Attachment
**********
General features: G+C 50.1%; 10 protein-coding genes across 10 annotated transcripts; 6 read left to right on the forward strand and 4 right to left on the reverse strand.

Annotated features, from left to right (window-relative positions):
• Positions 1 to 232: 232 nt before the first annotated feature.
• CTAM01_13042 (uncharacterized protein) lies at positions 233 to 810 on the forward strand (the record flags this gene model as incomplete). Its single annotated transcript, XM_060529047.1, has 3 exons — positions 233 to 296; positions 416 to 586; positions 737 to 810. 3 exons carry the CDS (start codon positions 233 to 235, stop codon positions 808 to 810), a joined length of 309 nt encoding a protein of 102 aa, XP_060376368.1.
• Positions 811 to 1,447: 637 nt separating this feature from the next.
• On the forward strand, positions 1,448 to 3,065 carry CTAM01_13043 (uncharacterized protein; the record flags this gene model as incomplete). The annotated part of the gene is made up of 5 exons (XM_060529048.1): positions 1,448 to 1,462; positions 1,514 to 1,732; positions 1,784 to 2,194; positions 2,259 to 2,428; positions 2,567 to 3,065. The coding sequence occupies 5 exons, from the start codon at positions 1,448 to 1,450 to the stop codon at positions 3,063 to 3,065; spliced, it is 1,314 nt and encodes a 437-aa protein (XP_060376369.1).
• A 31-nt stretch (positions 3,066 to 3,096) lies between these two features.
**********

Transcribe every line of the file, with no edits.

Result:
General features: G+C 50.1%; 10 protein-coding genes across 10 annotated transcripts; 6 read left to right on the forward strand and 4 right to left on the reverse strand.

Annotated features, from left to right (window-relative positions):
• Positions 1 to 232: 232 nt before the first annotated feature.
• CTAM01_13042 (uncharacterized protein) lies at positions 233 to 810 on the forward strand (the record flags this gene model as incomplete). Its single annotated transcript, XM_060529047.1, has 3 exons — positions 233 to 296; positions 416 to 586; positions 737 to 810. 3 exons carry the CDS (start codon positions 233 to 235, stop codon positions 808 to 810), a joined length of 309 nt encoding a protein of 102 aa, XP_060376368.1.
• Positions 811 to 1,447: 637 nt separating this feature from the next.
• On the forward strand, positions 1,448 to 3,065 carry CTAM01_13043 (uncharacterized protein; the record flags this gene model as incomplete). The annotated part of the gene is made up of 5 exons (XM_060529048.1): positions 1,448 to 1,462; positions 1,514 to 1,732; positions 1,784 to 2,194; positions 2,259 to 2,428; positions 2,567 to 3,065. The coding sequence occupies 5 exons, from the start codon at positions 1,448 to 1,450 to the stop codon at positions 3,063 to 3,065; spliced, it is 1,314 nt and encodes a 437-aa protein (XP_060376369.1).
• A 31-nt stretch (positions 3,066 to 3,096) lies between these two features.